A Foxcon factory in central China that assembles the new iPhone 5 has shut down indefinitely after a riot involving 2,000 workers.
The Taiwanese electronics maker said the disturbance began with a personal dispute that grew to a brawl and spun out of control at the factory in Tiayuan, China, which employs 79,000 workers.
Workers at the plant reported on the Chinese mircoblogging service Sina Weibo that the riot was triggered by security guards severely beating a worker. Previous reports from Foxconn workers complained of having to queue up at the start and end of their shifts for long waits to pass through metal detectors at the factory doors, as well as heavy-handed treatment by guards at exit points.
Chinese news reports said that 5,000 police were dispatched to quell the violence, which left at least 40 in the hospital and an unknown number of workers arrested.
The Tiayuan plant reportedly assembled the back panels of the iPhone 5, the same sort of work done by the Chinese reporter who went undercover as a line worker at Foxconn for a report on factory conditions for the Shanghai Evening Post. The report described squalid dormitories and oppressive conditions on the factory floor.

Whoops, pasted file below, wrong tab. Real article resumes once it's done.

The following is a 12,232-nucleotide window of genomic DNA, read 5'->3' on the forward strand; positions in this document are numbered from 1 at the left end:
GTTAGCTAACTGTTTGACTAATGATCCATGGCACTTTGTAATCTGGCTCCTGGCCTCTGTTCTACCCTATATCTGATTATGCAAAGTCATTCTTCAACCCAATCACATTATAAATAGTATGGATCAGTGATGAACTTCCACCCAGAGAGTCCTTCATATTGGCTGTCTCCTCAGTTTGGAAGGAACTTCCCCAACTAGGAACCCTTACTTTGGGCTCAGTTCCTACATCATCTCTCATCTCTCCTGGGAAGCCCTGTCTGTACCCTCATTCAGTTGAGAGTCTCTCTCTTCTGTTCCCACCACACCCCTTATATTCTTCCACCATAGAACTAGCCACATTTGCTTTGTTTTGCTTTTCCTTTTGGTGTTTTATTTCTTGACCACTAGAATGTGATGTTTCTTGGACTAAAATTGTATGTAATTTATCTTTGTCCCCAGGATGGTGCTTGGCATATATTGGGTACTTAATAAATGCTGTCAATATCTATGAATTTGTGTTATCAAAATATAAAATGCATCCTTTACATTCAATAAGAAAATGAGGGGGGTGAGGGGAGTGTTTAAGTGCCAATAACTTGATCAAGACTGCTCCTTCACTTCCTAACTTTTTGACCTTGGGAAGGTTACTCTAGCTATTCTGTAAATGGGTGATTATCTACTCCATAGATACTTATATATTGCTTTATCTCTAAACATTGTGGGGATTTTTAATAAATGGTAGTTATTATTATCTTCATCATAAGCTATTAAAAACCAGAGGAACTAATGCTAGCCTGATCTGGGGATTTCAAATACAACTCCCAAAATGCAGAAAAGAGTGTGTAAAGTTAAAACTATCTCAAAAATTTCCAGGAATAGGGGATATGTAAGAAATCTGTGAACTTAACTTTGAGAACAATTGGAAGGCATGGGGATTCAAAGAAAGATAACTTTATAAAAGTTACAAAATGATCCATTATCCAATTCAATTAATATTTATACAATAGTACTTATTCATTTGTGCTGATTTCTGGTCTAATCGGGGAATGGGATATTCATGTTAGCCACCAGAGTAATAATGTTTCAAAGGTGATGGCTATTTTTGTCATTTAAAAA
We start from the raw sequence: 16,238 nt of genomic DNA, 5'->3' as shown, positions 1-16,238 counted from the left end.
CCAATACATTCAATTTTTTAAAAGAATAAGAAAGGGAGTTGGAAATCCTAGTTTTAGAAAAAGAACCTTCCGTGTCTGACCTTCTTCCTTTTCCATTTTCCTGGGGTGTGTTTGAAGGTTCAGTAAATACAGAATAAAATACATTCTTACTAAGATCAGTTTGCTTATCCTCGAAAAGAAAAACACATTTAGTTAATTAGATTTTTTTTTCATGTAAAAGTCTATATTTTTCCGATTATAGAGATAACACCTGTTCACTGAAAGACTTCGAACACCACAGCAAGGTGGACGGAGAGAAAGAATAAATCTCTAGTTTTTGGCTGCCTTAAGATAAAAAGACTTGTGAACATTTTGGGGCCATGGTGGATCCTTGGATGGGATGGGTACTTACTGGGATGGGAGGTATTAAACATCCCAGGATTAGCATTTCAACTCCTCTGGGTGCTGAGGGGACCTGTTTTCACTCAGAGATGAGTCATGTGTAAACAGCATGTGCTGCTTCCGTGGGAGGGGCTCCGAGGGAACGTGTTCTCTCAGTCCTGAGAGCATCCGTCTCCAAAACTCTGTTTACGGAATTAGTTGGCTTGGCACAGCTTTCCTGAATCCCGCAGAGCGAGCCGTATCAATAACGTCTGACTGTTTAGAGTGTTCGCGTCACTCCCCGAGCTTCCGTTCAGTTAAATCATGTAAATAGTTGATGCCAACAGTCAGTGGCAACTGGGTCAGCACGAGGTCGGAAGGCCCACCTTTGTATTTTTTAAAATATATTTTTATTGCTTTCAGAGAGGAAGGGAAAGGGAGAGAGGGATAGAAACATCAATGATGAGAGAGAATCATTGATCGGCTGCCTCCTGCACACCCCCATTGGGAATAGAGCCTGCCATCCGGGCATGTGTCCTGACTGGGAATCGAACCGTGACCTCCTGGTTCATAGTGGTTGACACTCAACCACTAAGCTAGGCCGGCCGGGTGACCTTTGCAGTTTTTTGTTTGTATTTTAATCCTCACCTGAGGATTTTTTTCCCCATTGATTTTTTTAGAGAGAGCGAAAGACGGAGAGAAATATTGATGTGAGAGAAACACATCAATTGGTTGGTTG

At the behest of Apple, one of Foxconn’s biggest customers, the Taiwanese company has dramatically increased spending this year to improve conditions for its Chinese factory workers. To ramp up production for the launch of the iPhone 5, however, Foxconn has reportedly been busing in college students for two-month “internships” working on the factory floor. The recent infusion into the workforce of college students unused to factory work may have made Foxconn facilities more vulnerable to unrest.
About 100 workers rioted at a Foxconn plant in the southwestern Chinese city of Chengdu in June.